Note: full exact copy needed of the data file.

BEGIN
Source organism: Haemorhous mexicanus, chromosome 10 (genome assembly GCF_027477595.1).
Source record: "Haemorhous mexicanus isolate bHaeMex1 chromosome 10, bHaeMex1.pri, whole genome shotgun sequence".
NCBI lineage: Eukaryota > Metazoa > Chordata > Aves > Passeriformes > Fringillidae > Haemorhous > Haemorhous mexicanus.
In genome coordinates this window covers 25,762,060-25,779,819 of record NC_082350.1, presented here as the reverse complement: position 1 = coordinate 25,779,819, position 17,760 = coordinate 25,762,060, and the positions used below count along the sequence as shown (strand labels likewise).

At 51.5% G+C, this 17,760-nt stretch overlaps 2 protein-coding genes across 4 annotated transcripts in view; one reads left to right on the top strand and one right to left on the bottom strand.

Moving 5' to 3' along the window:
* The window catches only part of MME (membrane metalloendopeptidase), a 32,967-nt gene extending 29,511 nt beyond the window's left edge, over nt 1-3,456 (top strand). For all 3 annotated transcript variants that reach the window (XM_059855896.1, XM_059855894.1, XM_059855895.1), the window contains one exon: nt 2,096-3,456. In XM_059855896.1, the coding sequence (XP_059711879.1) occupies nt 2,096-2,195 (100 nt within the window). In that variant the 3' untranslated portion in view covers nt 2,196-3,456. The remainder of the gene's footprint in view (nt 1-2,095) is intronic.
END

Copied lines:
Source organism: Haemorhous mexicanus, chromosome 10 (genome assembly GCF_027477595.1).
Source record: "Haemorhous mexicanus isolate bHaeMex1 chromosome 10, bHaeMex1.pri, whole genome shotgun sequence".
NCBI lineage: Eukaryota > Metazoa > Chordata > Aves > Passeriformes > Fringillidae > Haemorhous > Haemorhous mexicanus.
In genome coordinates this window covers 25,762,060-25,779,819 of record NC_082350.1, presented here as the reverse complement: position 1 = coordinate 25,779,819, position 17,760 = coordinate 25,762,060, and the positions used below count along the sequence as shown (strand labels likewise).

At 51.5% G+C, this 17,760-nt stretch overlaps 2 protein-coding genes across 4 annotated transcripts in view; one reads left to right on the top strand and one right to left on the bottom strand.

Moving 5' to 3' along the window:
* The window catches only part of MME (membrane metalloendopeptidase), a 32,967-nt gene extending 29,511 nt beyond the window's left edge, over nt 1-3,456 (top strand). For all 3 annotated transcript variants that reach the window (XM_059855896.1, XM_059855894.1, XM_059855895.1), the window contains one exon: nt 2,096-3,456. In XM_059855896.1, the coding sequence (XP_059711879.1) occupies nt 2,096-2,195 (100 nt within the window). In that variant the 3' untranslated portion in view covers nt 2,196-3,456. The remainder of the gene's footprint in view (nt 1-2,095) is intronic.